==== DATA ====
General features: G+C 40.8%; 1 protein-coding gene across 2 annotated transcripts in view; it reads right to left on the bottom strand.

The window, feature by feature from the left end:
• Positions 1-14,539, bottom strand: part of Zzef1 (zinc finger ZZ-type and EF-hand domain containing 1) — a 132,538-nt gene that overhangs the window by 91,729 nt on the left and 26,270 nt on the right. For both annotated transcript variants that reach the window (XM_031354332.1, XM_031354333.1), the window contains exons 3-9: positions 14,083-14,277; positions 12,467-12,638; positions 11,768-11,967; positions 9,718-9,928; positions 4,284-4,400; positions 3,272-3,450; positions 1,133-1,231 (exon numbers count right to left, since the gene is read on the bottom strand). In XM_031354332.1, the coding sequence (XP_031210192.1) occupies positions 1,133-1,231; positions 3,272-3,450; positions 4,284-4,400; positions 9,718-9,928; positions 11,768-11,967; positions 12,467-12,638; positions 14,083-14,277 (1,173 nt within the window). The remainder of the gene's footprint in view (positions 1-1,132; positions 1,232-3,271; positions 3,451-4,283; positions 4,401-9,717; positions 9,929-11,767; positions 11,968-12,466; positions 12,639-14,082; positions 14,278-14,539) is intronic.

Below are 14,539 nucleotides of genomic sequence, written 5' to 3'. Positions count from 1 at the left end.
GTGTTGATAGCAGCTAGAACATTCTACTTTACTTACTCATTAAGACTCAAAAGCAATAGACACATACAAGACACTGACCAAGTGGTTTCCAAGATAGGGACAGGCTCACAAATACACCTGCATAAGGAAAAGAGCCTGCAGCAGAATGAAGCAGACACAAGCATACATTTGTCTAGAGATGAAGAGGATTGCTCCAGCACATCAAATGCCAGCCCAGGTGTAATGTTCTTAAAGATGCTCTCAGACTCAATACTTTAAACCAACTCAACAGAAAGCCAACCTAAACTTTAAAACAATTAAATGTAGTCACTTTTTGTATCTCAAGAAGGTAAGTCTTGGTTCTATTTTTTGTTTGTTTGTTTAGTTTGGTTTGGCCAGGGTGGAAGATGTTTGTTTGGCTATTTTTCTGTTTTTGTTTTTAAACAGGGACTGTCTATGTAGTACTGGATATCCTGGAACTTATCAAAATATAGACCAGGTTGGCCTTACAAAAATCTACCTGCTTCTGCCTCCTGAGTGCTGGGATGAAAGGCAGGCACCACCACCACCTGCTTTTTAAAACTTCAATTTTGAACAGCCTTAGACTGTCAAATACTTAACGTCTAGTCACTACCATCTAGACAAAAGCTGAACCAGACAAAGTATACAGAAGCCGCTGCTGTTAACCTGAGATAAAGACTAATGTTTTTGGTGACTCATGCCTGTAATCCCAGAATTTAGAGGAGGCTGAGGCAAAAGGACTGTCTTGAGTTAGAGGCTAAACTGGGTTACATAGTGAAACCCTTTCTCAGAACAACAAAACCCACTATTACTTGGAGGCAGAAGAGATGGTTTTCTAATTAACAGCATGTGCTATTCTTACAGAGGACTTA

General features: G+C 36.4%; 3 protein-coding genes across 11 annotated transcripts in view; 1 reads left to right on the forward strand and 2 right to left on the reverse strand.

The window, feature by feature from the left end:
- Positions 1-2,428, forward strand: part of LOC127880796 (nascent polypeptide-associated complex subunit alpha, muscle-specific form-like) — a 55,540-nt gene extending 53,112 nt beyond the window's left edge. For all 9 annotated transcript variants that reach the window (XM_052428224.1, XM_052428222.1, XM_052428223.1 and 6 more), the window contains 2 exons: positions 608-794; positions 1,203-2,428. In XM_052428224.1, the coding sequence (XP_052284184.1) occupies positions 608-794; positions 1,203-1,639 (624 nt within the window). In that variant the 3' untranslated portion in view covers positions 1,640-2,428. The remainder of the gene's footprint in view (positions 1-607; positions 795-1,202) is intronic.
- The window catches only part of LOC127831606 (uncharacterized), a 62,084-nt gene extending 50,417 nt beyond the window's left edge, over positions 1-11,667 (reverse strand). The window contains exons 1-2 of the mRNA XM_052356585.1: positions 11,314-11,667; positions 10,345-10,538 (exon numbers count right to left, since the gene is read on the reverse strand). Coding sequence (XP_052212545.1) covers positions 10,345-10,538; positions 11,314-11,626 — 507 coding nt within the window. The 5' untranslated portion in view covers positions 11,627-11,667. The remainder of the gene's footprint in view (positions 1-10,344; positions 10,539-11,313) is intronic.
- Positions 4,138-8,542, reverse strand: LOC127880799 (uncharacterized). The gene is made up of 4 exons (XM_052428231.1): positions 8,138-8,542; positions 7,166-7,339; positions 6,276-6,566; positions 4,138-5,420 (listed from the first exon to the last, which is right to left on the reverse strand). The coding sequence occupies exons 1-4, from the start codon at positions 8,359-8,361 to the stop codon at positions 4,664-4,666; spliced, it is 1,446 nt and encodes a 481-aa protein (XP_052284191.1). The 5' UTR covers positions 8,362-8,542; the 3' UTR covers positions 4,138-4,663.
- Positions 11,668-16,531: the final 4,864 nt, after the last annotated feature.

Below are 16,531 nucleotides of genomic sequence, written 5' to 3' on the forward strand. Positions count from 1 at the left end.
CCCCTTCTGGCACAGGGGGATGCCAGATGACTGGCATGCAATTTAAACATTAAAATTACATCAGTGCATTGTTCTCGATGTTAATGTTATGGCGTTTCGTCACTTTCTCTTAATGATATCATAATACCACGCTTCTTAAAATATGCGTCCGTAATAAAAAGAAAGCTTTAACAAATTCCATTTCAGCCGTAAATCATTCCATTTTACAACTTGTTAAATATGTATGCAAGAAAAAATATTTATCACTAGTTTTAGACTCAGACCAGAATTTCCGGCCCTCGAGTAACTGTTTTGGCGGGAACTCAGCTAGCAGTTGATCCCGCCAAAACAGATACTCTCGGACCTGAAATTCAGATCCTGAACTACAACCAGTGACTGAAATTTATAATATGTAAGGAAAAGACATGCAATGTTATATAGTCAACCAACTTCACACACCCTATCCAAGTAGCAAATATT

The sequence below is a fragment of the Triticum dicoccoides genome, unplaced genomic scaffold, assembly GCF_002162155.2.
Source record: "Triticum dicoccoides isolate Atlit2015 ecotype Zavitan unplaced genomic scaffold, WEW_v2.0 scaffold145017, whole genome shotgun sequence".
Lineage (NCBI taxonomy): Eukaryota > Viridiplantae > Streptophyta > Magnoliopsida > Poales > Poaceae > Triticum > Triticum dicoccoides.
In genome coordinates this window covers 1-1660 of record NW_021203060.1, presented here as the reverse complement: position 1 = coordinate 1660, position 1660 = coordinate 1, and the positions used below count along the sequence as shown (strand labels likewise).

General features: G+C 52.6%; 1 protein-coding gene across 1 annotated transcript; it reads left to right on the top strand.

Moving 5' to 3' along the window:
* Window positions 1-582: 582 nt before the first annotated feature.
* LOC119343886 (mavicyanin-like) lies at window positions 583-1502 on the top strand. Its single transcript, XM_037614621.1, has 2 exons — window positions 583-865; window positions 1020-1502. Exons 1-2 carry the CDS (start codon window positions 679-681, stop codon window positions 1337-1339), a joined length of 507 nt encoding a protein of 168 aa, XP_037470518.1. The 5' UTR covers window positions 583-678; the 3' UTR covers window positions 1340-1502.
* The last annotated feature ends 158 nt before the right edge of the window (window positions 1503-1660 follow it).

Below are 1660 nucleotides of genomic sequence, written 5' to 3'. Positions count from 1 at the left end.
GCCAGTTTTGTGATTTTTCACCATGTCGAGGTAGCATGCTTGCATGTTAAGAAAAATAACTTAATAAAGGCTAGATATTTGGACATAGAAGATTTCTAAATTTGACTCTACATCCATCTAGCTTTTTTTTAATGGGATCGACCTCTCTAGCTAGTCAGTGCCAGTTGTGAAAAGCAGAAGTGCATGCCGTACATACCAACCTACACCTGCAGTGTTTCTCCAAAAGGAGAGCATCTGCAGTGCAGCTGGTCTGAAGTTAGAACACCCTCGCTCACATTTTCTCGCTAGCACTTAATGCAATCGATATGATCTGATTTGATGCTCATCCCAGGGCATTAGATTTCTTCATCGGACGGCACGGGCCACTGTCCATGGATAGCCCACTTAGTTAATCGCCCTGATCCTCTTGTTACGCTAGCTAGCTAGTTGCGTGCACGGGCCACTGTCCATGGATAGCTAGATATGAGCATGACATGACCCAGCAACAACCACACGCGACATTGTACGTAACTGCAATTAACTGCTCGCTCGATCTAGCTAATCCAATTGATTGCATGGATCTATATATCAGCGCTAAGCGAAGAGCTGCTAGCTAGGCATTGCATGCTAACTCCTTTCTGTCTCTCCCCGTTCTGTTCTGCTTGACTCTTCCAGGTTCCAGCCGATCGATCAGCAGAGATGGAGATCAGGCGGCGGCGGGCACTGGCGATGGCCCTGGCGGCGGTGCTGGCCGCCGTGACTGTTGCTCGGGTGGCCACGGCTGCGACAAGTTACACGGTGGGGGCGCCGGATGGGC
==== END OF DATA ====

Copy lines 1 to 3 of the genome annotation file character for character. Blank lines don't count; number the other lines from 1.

General features: G+C 40.8%; 1 protein-coding gene across 2 annotated transcripts in view; it reads right to left on the bottom strand.

The window, feature by feature from the left end:
• Positions 1-14,539, bottom strand: part of Zzef1 (zinc finger ZZ-type and EF-hand domain containing 1) — a 132,538-nt gene that overhangs the window by 91,729 nt on the left and 26,270 nt on the right. For both annotated transcript variants that reach the window (XM_031354332.1, XM_031354333.1), the window contains exons 3-9: positions 14,083-14,277; positions 12,467-12,638; positions 11,768-11,967; positions 9,718-9,928; positions 4,284-4,400; positions 3,272-3,450; positions 1,133-1,231 (exon numbers count right to left, since the gene is read on the bottom strand). In XM_031354332.1, the coding sequence (XP_031210192.1) occupies positions 1,133-1,231; positions 3,272-3,450; positions 4,284-4,400; positions 9,718-9,928; positions 11,768-11,967; positions 12,467-12,638; positions 14,083-14,277 (1,173 nt within the window). The remainder of the gene's footprint in view (positions 1-1,132; positions 1,232-3,271; positions 3,451-4,283; positions 4,401-9,717; positions 9,929-11,767; positions 11,968-12,466; positions 12,639-14,082; positions 14,278-14,539) is intronic.